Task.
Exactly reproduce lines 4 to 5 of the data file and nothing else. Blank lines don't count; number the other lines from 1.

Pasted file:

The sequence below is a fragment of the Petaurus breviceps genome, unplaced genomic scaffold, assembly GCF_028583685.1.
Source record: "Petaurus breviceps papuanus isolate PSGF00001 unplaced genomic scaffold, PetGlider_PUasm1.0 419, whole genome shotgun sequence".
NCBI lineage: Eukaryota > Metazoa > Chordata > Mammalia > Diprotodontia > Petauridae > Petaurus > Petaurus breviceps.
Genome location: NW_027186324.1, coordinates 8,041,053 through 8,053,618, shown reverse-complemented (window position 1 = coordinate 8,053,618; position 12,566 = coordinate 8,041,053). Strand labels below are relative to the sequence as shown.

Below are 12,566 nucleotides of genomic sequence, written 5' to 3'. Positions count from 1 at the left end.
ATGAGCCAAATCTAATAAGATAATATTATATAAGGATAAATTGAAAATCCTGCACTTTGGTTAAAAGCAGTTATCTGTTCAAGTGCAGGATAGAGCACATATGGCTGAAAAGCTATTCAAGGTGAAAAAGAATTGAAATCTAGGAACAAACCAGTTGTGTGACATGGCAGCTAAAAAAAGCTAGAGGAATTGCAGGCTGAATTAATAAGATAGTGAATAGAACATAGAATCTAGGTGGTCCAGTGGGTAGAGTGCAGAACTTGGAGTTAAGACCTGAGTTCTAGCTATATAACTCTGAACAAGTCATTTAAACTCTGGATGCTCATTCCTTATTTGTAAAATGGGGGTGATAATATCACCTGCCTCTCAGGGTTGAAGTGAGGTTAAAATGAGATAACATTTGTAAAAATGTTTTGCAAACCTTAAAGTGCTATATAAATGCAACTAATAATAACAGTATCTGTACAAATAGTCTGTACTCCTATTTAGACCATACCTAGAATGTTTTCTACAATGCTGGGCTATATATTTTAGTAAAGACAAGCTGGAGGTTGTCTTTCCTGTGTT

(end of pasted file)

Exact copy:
Genome location: NW_027186324.1, coordinates 8,041,053 through 8,053,618, shown reverse-complemented (window position 1 = coordinate 8,053,618; position 12,566 = coordinate 8,041,053). Strand labels below are relative to the sequence as shown.

Below are 12,566 nucleotides of genomic sequence, written 5' to 3'. Positions count from 1 at the left end.